Internalization and Fate of Individual Manufactured Nanomaterial within Living CellsEPA Grant Number: R833338
Title: Internalization and Fate of Individual Manufactured Nanomaterial within Living Cells
Investigators: Orr, Galya , Tarasevich, Barbara J.
Institution: Battelle Memorial Institute, Pacific Northwest Division
EPA Project Officer: Carleton, James N
Project Period: May 1, 2007 through December 30, 2009
Project Amount: $200,000
RFA: Exploratory Research: Nanotechnology Research Grants Investigating Environmental and Human Health Effects of Manufactured Nanomaterials: a Joint Research Solicitation-EPA, NSF, NIOSH, NIEHS (2006) RFA Text | Recipients Lists
Research Category: Health Effects , Nanotechnology , Health , Safer Chemicals
Accumulating observations suggest that inhaled nanoscale particles (NSPs) exert harmful effects on human health to a greater extent than larger particles, and these effects have been linked to the surface properties of nanomaterial. Although large aggregates of NSPs have been found within cells, it is thought that such agglomerations occur as the result of experimental conditions. It is currently thought that NSPs in vivo are able to escape the alveolar macrophages and might directly enter the circulatory system through the epithelial wall. Our studies will therefore be guided by the working hypothesis that the initial interaction of NSPs with the living cell in vivo occurs at the level of individual or small NSP aggregates (<100 nm), and that the physical and chemical surface properties of the individual NSP dictate their mechanisms of interaction with the cell, and ultimately govern their level of toxicity. The specific chemical and physical surface properties that facilitate NSP interactions with macrophage and lung epithelial cells have not been fully characterized. Furthermore, little is known about the mechanisms that underlie the attachment, internalization or cellular fate of individual NSPs within these cells as they might be presented in vivo. To fill the gap in our understanding, two specific aims will be pursued, using cultured macrophage and lung epithelial cell-lines: 1) identify the internalization process and cellular fate of individual manufactured NSPs with specific surface properties, by characterizing the dynamic behavior of individual particles, the immediate response of membrane lipids at the encountered site, and the involved subcellular structures; and 2) determine the involvement of selected membrane receptors in the attachment and internalization of manufactured NSPs with specific properties, by exploring molecular interactions between the receptors and ligand-coated or naked particles.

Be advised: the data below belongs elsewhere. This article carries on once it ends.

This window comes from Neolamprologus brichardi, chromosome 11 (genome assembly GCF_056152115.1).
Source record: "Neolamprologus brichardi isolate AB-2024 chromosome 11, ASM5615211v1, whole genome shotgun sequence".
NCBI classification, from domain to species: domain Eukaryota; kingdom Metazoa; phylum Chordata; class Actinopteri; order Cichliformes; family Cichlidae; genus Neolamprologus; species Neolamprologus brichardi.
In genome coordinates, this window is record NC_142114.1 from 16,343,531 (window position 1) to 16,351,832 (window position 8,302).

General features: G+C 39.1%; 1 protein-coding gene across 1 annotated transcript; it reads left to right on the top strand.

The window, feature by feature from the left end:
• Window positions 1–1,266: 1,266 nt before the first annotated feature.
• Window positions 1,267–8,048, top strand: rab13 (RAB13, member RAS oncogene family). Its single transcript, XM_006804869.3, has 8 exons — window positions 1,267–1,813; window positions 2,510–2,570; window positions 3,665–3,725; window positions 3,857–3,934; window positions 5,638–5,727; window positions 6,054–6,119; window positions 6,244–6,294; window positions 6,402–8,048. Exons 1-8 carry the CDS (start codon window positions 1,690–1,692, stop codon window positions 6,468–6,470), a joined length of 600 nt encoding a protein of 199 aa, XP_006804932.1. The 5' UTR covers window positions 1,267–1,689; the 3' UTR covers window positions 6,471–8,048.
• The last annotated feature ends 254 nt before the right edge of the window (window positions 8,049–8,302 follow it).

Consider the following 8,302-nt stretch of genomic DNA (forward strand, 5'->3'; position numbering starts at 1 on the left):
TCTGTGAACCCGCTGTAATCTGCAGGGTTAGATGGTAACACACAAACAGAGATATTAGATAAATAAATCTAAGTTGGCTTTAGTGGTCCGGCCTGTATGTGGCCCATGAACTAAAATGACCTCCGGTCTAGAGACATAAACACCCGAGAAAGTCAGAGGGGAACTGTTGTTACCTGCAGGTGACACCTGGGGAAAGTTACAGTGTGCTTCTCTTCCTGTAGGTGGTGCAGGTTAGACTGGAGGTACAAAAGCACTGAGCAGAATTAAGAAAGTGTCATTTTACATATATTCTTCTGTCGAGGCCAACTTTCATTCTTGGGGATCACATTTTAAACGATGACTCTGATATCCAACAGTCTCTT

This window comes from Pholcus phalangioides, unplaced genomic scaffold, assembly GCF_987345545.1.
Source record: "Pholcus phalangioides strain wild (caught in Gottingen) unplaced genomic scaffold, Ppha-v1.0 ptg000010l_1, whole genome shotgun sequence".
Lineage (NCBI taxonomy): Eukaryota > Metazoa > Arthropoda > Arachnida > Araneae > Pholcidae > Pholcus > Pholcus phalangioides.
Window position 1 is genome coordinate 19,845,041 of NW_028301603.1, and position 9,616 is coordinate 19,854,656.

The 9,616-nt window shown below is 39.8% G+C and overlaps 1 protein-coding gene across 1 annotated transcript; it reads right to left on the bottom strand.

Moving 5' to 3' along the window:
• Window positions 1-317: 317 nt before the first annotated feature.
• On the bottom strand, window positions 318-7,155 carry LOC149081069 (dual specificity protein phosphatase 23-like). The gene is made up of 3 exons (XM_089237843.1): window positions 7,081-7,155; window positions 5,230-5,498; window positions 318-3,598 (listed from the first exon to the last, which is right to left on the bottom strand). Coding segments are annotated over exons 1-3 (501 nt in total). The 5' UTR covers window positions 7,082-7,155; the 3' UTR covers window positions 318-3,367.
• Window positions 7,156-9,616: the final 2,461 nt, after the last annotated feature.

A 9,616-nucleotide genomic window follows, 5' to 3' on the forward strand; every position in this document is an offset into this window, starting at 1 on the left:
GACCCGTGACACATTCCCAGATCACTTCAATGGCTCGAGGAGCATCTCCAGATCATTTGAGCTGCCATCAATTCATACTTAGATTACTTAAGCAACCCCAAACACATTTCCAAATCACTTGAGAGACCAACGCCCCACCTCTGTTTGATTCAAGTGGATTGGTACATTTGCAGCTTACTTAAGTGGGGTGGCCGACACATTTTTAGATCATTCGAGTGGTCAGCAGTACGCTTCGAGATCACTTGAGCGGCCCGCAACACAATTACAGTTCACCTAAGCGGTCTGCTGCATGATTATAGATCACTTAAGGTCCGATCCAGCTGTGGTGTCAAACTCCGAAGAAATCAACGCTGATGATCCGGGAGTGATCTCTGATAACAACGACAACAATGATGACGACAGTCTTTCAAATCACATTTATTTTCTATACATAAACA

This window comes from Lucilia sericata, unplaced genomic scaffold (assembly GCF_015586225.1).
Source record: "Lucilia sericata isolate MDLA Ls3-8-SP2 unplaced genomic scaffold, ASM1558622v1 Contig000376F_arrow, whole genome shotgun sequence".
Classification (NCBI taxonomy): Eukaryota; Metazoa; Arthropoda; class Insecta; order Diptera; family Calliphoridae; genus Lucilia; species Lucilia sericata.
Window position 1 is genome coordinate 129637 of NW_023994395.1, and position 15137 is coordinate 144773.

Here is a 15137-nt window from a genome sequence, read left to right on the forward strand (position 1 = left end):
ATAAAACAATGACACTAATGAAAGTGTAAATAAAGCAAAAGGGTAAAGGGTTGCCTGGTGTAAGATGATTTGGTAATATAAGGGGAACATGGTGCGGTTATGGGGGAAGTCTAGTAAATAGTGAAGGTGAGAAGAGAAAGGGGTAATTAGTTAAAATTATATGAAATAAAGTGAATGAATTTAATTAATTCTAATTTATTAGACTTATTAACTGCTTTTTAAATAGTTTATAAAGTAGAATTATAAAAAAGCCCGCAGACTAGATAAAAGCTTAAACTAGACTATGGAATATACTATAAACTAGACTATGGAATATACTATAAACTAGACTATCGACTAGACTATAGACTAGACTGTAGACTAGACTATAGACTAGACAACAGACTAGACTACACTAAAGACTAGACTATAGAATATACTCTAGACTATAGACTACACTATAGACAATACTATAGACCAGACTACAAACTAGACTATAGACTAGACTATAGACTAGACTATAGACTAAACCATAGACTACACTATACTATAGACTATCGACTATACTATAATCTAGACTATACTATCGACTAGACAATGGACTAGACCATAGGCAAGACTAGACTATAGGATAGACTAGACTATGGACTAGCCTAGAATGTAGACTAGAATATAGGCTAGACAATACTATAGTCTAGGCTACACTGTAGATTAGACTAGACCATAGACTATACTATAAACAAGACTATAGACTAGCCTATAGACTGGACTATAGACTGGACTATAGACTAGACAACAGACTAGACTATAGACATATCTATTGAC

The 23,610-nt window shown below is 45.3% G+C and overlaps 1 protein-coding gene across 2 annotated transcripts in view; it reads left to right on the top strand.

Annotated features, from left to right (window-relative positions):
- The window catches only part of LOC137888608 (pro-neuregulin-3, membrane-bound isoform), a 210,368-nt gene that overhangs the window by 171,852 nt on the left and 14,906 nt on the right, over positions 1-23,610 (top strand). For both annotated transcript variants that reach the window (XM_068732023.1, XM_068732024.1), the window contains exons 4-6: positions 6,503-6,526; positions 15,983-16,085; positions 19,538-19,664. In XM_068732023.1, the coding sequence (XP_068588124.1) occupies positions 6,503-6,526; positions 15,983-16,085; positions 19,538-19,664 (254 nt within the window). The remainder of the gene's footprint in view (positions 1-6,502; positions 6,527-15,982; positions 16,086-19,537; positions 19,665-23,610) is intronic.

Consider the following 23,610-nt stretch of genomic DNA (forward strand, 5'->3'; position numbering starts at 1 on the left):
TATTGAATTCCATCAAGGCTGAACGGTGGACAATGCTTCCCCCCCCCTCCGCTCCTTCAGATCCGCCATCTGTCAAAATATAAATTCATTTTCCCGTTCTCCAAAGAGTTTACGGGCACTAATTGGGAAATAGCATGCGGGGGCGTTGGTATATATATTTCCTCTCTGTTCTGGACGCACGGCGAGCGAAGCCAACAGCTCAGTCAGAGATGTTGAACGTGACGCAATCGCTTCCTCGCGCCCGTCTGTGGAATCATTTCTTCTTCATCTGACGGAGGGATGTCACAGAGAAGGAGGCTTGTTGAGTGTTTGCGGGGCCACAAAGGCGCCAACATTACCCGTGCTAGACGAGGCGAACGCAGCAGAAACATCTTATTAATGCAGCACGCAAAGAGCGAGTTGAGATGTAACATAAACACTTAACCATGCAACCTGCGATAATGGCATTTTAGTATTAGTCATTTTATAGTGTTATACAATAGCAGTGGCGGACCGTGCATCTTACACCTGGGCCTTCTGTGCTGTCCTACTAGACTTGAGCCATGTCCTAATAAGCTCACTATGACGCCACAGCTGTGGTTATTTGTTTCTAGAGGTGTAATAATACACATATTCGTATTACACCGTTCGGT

Titania (TiO2) particles and single-walled carbon nanotubes will be used. The two manufactured NSPs differ in their physical and chemical properties, yet both have been shown to exert harmful effects. Nanoscale titania particles will be compared with larger particles and naked NSPs will be compared with surface modified particles. The first specific aim will be pursued using video-rate single-molecule fluorescence imaging techniques.Tracking individual NSPs with specific physical and chemical properties as they enter the cell, while staining or manipulating specific subcellular structures or membrane lipids, will identify the mechanisms of internalization and the involved cellular machinery. The second specific aim will be pursued using fluorescence resonance energy transfer (FRET).FRET will be used to identify interactions between ligand-coated or naked nanoparticles and specific receptors, and follow the dynamic changes in these interactions in the membrane and along the endocytic pathway.
The attachment, internalization and cellular fate of individual or small aggregates of manufactured NSPs, the immediate changes in membrane dynamics, and the involved subcellular structures will be identified, in relation to particle size, geometry, and surface chemistry. The role that specific membrane receptors play in the attachment and internalization of individual manufactured NSPs will be determined in respect to particle properties. Identifying the mechanisms that underlie the internalization and cellular fate of specific manufactured NSPs will enable the design of NSPs with desired chemical and physical surface properties that might reduce their toxicity, and ultimately the formulation of preventative approaches and exposure guidelines.